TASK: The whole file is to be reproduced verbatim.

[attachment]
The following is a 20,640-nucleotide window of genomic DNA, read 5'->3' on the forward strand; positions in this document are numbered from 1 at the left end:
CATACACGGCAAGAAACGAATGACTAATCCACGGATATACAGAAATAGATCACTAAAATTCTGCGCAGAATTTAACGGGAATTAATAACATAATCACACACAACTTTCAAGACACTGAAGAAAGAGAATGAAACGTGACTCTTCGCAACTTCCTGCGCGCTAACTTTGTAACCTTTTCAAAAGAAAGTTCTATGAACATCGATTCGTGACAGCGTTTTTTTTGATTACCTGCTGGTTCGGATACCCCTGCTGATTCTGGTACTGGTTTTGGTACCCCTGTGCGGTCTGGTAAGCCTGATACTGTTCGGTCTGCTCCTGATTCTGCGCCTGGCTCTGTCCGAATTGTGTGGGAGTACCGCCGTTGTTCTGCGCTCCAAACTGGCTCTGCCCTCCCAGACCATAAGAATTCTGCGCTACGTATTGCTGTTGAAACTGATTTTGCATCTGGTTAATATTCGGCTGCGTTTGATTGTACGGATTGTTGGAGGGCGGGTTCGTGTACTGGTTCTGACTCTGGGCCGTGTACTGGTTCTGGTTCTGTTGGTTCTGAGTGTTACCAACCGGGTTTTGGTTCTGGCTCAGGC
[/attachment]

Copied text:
The following is a 20,640-nucleotide window of genomic DNA, read 5'->3' on the forward strand; positions in this document are numbered from 1 at the left end:
CATACACGGCAAGAAACGAATGACTAATCCACGGATATACAGAAATAGATCACTAAAATTCTGCGCAGAATTTAACGGGAATTAATAACATAATCACACACAACTTTCAAGACACTGAAGAAAGAGAATGAAACGTGACTCTTCGCAACTTCCTGCGCGCTAACTTTGTAACCTTTTCAAAAGAAAGTTCTATGAACATCGATTCGTGACAGCGTTTTTTTTGATTACCTGCTGGTTCGGATACCCCTGCTGATTCTGGTACTGGTTTTGGTACCCCTGTGCGGTCTGGTAAGCCTGATACTGTTCGGTCTGCTCCTGATTCTGCGCCTGGCTCTGTCCGAATTGTGTGGGAGTACCGCCGTTGTTCTGCGCTCCAAACTGGCTCTGCCCTCCCAGACCATAAGAATTCTGCGCTACGTATTGCTGTTGAAACTGATTTTGCATCTGGTTAATATTCGGCTGCGTTTGATTGTACGGATTGTTGGAGGGCGGGTTCGTGTACTGGTTCTGACTCTGGGCCGTGTACTGGTTCTGGTTCTGTTGGTTCTGAGTGTTACCAACCGGGTTTTGGTTCTGGCTCAGGC